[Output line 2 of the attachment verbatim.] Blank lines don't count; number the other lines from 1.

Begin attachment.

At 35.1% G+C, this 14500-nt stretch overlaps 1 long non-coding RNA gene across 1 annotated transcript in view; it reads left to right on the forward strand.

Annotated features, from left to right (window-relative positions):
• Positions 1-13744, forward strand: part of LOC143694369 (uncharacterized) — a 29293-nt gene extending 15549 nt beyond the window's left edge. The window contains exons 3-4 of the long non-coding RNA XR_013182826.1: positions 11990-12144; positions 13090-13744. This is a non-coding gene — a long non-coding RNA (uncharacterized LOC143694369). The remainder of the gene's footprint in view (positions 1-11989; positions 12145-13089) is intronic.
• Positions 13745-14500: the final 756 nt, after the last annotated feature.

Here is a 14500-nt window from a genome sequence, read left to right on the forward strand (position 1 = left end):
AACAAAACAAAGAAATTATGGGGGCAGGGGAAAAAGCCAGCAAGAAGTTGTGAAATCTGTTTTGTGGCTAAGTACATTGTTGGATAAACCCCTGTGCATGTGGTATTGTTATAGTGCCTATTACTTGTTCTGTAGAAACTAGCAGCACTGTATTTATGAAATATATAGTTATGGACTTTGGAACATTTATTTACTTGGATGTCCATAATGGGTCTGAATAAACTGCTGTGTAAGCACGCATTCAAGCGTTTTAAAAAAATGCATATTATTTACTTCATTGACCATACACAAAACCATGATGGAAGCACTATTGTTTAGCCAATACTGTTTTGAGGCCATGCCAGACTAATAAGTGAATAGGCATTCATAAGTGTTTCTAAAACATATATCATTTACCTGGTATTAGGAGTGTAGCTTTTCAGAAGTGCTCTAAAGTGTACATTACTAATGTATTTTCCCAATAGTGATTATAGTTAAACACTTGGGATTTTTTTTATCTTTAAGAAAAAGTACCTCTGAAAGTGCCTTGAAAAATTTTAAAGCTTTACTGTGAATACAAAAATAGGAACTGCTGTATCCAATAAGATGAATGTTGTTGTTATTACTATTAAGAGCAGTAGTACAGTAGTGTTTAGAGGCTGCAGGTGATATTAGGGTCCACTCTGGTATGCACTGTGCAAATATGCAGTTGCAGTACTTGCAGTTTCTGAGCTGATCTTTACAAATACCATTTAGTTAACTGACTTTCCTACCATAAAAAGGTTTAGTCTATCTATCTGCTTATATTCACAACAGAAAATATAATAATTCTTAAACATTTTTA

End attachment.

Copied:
Annotated features, from left to right (window-relative positions):